Saturday, February 25, 2006

Saturday roundup


A bunch of BLL

After a round of eliminating sites without the required ring code, Blogosphere of the Libertarian Left includes 35 web sites. While those sites comprise a wide range of opinions, I think that we're at or approaching the point of "critical mass," where we can actually be effective when and if we want to pick a topic and press it. 35 blogs posting on the same topic or advocating the same action in concert should make a blip on the blogosphere radar. Of course, like I said, there's diversity of opinion. Some of the sites are anti-political, some of them partyarchist, etc. But it's still cool and I think we'll make our mark sooner rather than later -- the ring itself has already delivered in excess of 20,000 hits to its member sites (more than that, actually, as I'm not counting traffic to the sites which have been eliminated).

Is your site part of the Blogosphere of the Libertarian Left? If not, why not change that?

Some recent ring site highlights: Kenneth R. Gregg on Proudhon; Brad Spangler announces the launch of Agorism.info (visit the new site for a new booklet by BLL member Wally Conger, foreward by Brad); freeman, libertarian critter on the Olympics v. individualism; Wally Conger on the LP's Rothbard Caucus and Rothbard's strategic insights (and another piece on the lost/secret memo; James Leroy Wilson on "Neocons, Dershowitz and the value of predictions;" and that's just five of the ring's 35 sites (I'm going to start occasionally picking five to flog until I've promoted them all, then start all over again).


Any port in a storm

On the one hand, when left and right agree, I get suspicious and tend to assume that they're both on the wrong side. On the other hand, when leftists and rightists start citing me, they're obviously frolicking at the trailhead of the One True Path. I'm pleased and flattered to find myself approvingly referred to by both the Louisiana Conservative and Battlepanda on the Dubai Ports World issue. It's going to be interesting to see how this one plays out, but it's nice to know that there's still room to make an argument and have it considered.


Computer capers

As I mentioned a few days ago, I had a complete computer meltdown last weekend. I'm pretty much fully back up now, and I'd like to hand out the roses and razzes involved.

Hardware: I got my new Microtel PC because my older (given me by a friend) CompUSA job was running like a snail with a stomach-ache, because I was hesitant to tear into the box (better a slow computer than no computer), and because I was asked to do a job that the computer seemed like a good fee-in-kind for. I went cheap because I didn't want to rip the client off. And, frankly, I think Microtel ripped me off. The machine never recognized its internal modem (I strapped on an external). It was obviously thrown together cheaply. I could deal with those things, but not with it laying down and dying after a month. I'm still convinced that the problem was in the switch or power supply, but it doesn't really matter ... it wouldn't be worth shipping the damn thing back and forth to get it fixed, I'm not convinced that it would arrive back from being fixed in operating condition, and I'm not convinced it would be more than another month before something else went wrong. In short, I won't be dealing with Microtel any more. On the other hand, the parts I cannibalized (I naturally removed the floppy, hard drive, CD-RW/DVD combo, modem, RAM and Intel 2.8GHz processor before throwing away the case) will probably come in handy; maybe the sum of the parts was worth more than the whole.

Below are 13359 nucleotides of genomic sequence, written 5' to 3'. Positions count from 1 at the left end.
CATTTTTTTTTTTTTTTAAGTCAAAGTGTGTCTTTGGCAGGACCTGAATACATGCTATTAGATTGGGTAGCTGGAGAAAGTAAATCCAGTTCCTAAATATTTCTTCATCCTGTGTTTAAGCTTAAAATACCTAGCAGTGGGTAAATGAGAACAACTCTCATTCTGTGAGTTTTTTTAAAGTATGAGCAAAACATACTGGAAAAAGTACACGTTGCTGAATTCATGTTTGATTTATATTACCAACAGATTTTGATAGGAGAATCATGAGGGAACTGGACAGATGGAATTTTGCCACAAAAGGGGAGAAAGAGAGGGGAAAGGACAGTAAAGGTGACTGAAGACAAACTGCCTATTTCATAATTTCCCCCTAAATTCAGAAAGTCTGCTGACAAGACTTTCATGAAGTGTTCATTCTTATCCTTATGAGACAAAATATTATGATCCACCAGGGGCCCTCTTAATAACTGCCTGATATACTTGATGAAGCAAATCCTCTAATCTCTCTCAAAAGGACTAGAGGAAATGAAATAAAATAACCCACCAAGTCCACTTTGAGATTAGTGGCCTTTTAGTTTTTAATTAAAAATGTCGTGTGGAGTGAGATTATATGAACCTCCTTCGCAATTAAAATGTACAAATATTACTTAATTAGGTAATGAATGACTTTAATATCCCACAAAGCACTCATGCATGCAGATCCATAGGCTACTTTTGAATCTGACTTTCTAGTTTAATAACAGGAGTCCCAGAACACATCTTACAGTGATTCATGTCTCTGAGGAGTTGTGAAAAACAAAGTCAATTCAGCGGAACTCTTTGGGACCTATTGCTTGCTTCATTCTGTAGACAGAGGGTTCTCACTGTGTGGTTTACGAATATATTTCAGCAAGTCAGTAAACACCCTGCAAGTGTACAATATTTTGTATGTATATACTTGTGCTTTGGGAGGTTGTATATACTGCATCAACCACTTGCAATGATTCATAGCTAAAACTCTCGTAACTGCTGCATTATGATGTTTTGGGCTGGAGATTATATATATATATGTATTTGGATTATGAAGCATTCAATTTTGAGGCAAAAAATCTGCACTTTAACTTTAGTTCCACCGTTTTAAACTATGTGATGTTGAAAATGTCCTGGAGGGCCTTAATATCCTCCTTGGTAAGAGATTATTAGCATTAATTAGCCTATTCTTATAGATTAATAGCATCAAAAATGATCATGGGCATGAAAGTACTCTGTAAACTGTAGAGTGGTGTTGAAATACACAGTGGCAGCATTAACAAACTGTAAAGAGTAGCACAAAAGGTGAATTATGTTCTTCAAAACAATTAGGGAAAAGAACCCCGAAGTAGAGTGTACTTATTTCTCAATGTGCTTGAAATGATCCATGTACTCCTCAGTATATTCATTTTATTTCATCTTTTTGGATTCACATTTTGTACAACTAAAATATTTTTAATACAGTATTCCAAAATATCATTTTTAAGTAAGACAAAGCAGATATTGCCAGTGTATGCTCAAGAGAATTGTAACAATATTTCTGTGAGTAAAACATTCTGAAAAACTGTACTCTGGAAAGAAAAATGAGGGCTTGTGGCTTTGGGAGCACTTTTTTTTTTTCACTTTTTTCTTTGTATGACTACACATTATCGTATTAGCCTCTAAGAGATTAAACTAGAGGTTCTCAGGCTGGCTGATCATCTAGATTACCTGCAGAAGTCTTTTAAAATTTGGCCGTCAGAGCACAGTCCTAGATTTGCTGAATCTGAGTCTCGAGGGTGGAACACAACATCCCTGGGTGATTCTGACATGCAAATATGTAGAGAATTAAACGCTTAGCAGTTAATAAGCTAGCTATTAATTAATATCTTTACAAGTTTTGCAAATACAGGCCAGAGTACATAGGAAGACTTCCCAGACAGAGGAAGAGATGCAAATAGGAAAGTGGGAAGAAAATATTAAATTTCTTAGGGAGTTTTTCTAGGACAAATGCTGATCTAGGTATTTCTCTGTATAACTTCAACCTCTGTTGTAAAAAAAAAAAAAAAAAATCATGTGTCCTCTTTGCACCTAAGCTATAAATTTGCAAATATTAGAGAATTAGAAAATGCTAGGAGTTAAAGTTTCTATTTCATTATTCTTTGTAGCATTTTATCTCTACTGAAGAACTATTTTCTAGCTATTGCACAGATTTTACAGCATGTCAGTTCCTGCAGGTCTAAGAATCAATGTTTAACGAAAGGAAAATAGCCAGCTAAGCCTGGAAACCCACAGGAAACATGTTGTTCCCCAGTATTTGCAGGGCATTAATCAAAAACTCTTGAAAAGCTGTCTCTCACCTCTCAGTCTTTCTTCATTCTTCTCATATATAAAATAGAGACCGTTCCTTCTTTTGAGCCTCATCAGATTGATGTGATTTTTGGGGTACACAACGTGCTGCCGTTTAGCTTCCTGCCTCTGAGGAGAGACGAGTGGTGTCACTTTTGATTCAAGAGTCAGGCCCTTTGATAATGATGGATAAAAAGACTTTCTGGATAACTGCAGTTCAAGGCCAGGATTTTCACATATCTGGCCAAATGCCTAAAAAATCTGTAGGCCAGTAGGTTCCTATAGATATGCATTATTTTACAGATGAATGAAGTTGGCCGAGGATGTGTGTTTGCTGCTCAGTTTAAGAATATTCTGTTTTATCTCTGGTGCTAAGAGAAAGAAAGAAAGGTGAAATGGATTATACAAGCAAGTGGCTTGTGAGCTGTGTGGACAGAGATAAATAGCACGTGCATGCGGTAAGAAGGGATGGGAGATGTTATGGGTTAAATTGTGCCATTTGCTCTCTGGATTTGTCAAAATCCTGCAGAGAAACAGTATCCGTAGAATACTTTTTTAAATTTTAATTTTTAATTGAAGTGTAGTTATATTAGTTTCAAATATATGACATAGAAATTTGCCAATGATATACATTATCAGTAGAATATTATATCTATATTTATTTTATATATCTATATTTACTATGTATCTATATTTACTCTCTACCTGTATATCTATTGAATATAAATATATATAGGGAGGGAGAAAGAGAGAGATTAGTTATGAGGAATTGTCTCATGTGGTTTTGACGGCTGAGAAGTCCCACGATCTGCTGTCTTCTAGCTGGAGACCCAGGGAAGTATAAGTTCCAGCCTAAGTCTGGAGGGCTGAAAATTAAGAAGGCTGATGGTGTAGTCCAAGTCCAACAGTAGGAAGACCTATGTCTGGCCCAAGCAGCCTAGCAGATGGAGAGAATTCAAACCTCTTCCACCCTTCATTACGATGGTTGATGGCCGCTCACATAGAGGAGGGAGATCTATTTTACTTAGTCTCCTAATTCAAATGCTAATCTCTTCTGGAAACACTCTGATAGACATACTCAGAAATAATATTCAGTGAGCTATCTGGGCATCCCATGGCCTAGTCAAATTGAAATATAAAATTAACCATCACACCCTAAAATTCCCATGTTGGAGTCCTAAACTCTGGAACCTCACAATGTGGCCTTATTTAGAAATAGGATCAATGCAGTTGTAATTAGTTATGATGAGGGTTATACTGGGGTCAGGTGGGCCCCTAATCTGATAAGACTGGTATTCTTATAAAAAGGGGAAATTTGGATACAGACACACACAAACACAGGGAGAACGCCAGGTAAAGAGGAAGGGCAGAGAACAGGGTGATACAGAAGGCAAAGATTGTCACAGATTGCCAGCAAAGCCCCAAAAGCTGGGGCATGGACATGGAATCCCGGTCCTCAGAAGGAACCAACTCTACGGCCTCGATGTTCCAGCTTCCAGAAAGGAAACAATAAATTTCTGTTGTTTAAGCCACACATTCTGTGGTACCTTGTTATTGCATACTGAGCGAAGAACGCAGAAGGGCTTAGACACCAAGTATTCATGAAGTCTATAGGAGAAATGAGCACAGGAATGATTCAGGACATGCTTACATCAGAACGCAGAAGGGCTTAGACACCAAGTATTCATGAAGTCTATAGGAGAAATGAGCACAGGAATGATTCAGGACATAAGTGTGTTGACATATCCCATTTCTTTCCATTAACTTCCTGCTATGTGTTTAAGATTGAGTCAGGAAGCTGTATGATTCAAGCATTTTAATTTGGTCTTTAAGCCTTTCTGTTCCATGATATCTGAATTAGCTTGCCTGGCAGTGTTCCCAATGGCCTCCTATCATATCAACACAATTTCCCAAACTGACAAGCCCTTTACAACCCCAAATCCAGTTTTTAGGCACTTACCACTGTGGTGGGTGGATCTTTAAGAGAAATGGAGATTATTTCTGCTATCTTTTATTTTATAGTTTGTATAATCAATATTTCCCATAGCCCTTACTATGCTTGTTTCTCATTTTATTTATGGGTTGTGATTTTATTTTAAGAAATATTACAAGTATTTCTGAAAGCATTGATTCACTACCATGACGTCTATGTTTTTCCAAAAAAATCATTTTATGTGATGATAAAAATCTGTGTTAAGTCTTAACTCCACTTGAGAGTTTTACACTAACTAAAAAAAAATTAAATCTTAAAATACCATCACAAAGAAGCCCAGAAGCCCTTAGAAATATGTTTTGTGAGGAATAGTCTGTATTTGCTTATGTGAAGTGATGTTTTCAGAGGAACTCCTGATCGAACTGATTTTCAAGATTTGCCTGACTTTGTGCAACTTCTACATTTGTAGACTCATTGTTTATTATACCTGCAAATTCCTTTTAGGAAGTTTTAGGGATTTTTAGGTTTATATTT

In any case, I threw a salvaged hard drive (and shortly after, a salvaged CD-ROM) into the old CompUSA rig, and it perked right up. It has a slower chip speed (650MHz) and less RAM (128Mb instead of 256Mb) than the Microtel (I wasn't able to get it to recognize the Microtel PC's RAM, but may try some other things), but it runs okay.

Software: I started by trying to install VectorLinux SOHO 5.x; no go (I think it was due to scratches on the install CD, but I went ahead and replaced the CD-ROM anyway, and still no go). I like Vector, but I wasn't too worried about it. I couldn't get Xandros to install, but I can't remember if that was before or after the CD replacement -- more below). I had Mandrake Linux 9.0 install CDs, but didn't want to fall back that far. Finally, I settled on Knoppix 3.02, a "boot directly from CD" fork of Debian Linux. Worked okay, but still an older version. After installing it to the hard drive, it worked fine for awhile, then had problems with the modem, even though it still worked fine on a CD boot. And then I accidentally erased the hard drive install while futzing with it. So, I tried Xandros again, and ...

I have nothing but good things to say about Xandros SurfSide Linux. It runs about $50, but I got mine OEM with the Microtel PC, and so far as I can tell I'm entitled to continue running one copy -- the machine that it came on is dead. On the second attempt, it went like a breeze -- quick install, flawless operation. Xandros is another riff on Debian, but it comes with lots of extras, including "Xandros Networks," which makes downloading and installing applications (something I've always found problematic in Linux) a snap. It's just a damn good operating system. It only runs noticeably more slowly on half the RAM when I really load up a bunch of apps or windows. An allure of most Linux distros is that they're "free," but if I'd paid (directly) for Xandros, I'd have felt like I was getting my money's worth from the extras, the well-put-togetheredness of it all, etc.. I paid twice as much for Windows 95 in 1995, and Xandros is, even in the context of a decade of change, a better OS.

So: Roses to Xandros, razzes to Microtel.

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